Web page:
There is a concept in polo known as “man, line, ball.” The sequence helps novice players prioritize their actions on the field, which is important in this fast-paced and often confusing environment.
A polo team consists of four players, each with a number (i.e. 1, 2, 3, 4). The #1 position is the most offensive-minded player, the #4 the most defensive, and the others fall between. The #1 player on one team typically marks the #4 on the other and vice versa. The #2 covers the opposing team’s #3, and so on. An open/undefended player is a danger, as in many team sports, so the concept of marking your man is paramount.
The tendency, especially with newer players (and yes I speak from personal experience!), is to rush to the ball without giving much thought to the man or the line of the ball. The line of the ball, by the way, is a fundamental concept in polo. The line of the ball is an imaginary line which extends in front of and behind the ball’s current trajectory. Many of the game’s safety-oriented rules revolve around how the players interact with this line.
Rushing to the ball without respect to man or line causes numerous problems. The players tend to clump together (akin to the “beehive” of youth soccer), lose field awareness, and more, which ultimately makes the game more chaotic and consequently more dangerous for horse and rider. As player skill increases, the field opens up and the awareness of the positioning of the other players and umpires grows exponentially. As a result, better play decisions are made on the fly and the game moves faster, flows better and the reactive chaos known as beginner polo gradually gives way to strategic play.
It occurred to me while scrimmaging the night before last that man, line, ball might serve as a useful way to prioritize in the business environment as well. Every business involves people, a specific trajectory, and a focal point of activity, all of which constrain to organizational goals.
The order – man, line, ball – fits neatly in the business world. We’ve all heard the mantra “people first” and I must say that in my experience organizations and leaders who put other people first, whether they be coworkers, clients, or any of the other stakeholders that interact with a business, greatly increase not only their likelihood of survival, but they also improve the odds of achieving their established goals.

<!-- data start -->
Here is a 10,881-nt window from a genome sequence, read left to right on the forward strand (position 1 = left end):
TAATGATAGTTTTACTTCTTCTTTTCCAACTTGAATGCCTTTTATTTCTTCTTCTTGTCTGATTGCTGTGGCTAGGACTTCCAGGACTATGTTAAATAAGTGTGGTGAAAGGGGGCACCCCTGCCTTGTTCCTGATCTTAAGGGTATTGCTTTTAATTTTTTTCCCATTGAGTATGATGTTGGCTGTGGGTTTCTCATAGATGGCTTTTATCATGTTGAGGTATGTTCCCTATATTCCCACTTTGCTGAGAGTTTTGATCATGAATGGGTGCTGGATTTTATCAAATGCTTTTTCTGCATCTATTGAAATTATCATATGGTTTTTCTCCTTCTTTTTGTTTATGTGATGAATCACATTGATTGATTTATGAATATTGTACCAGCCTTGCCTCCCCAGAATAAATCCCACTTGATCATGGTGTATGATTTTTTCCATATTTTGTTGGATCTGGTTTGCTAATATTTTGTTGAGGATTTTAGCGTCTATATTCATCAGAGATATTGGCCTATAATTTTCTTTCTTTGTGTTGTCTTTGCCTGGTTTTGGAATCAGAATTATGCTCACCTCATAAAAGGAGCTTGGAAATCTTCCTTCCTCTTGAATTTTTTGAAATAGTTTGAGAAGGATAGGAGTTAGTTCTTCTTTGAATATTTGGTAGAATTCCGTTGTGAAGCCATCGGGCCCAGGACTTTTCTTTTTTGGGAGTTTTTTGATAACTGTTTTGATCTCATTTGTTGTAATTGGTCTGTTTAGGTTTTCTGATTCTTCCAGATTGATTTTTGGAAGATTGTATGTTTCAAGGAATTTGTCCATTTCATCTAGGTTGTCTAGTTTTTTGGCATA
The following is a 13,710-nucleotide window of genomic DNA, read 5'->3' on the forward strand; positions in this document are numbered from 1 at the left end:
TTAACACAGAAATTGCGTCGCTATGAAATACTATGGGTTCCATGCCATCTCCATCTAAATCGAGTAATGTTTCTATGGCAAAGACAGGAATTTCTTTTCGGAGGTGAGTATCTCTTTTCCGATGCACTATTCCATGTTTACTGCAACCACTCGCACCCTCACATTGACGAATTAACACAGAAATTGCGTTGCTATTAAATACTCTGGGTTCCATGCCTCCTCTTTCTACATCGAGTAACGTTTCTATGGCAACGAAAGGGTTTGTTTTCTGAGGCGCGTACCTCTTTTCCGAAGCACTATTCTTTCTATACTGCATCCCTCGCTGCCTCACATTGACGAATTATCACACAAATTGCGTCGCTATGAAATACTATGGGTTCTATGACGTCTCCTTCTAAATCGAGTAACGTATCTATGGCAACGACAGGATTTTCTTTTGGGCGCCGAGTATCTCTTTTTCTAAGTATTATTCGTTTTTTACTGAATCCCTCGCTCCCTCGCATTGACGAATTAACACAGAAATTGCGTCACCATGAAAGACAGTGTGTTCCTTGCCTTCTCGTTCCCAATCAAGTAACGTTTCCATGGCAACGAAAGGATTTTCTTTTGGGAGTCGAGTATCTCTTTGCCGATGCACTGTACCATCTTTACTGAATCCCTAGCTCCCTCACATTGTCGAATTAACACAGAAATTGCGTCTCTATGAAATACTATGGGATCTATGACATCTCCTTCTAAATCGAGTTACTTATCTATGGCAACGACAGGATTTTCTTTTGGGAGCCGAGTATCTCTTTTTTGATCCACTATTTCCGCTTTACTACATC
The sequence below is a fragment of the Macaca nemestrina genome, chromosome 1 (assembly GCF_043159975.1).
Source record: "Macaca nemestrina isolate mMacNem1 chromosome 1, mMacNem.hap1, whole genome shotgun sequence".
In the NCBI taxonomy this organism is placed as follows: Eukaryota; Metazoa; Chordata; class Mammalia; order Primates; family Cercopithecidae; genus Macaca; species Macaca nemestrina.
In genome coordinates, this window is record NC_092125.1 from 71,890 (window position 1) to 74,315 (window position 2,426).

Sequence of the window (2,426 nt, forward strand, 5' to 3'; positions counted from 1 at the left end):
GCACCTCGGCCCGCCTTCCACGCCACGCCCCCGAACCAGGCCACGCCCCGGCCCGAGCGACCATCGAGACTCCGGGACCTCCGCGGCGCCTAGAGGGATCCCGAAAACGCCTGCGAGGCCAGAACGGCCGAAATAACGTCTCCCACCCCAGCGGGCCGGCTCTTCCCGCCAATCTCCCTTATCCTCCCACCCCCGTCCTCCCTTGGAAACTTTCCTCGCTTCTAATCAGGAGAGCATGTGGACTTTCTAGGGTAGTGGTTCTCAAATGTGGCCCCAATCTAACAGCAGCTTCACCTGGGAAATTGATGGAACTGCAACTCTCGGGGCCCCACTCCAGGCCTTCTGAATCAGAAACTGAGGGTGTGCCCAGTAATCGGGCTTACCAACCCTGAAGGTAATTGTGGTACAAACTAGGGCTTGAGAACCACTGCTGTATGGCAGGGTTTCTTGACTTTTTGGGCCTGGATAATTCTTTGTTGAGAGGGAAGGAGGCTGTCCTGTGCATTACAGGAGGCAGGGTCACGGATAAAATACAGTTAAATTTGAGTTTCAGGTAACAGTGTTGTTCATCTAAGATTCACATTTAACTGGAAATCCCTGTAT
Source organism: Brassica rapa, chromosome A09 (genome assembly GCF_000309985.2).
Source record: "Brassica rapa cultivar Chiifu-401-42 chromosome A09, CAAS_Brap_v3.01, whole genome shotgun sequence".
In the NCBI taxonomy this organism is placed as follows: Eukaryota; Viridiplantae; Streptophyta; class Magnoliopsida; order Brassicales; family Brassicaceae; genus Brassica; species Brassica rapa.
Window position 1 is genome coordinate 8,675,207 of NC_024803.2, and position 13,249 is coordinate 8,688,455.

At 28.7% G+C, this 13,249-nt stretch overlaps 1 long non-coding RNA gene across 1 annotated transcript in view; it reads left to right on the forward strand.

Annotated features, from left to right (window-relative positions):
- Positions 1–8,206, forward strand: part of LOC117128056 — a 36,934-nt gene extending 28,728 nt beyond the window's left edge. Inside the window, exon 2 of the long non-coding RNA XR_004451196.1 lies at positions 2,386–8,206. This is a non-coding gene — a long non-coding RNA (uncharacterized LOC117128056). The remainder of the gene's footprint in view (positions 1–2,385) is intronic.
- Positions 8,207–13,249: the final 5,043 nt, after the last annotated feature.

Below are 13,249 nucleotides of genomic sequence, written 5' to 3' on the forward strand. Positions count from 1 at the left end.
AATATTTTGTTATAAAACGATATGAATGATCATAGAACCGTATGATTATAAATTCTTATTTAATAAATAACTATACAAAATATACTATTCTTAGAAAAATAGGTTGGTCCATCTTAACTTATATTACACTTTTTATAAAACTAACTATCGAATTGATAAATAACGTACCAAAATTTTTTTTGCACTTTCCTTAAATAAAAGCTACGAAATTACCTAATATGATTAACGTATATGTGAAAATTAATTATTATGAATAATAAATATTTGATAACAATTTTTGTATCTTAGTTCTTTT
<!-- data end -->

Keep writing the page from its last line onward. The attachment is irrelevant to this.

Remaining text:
The line represents an organization’s trajectory. This, too, must be carefully considered as the company – its culture, people, and the central current of its goings-on – is always moving. Failure to manage this line can be just as dangerous as the failure to recognize the line and coordinate one’s efforts with it. Competing interests inside a company can create unsafe cross-currents and internal disagreement on the company’s general trajectory can quickly blow apart a team and a company.
The “ball” in the business environment symbolizes the focus of activity at the moment. This focus shifts throughout the day, from quarter to quarter and from year to year. Inexperienced team members will tend to zero in on the “ball” at work, which can have disastrous consequences. On so doing they risk crossing others, blurring established lines, leaving their post, and a host of other complicating consequences.
Effective team play requires “field awareness.” Rather than rushing to the “ball” by putting out fires, or mindlessly gravitating toward the supposed center of activity in any given moment, a more experienced team player will constantly refresh his awareness of the men and women with whom he is privileged to associate, that is, his associates, clients, and strategic partners, while maintaining an awareness of the general trajectory of activity in the organization.
Following this formula for prioritizing your efforts – man, line, ball – in the business environment is an effective way to improve your job performance. It will make you a better team player and as a result, tip the odds of your team’s success to your favor.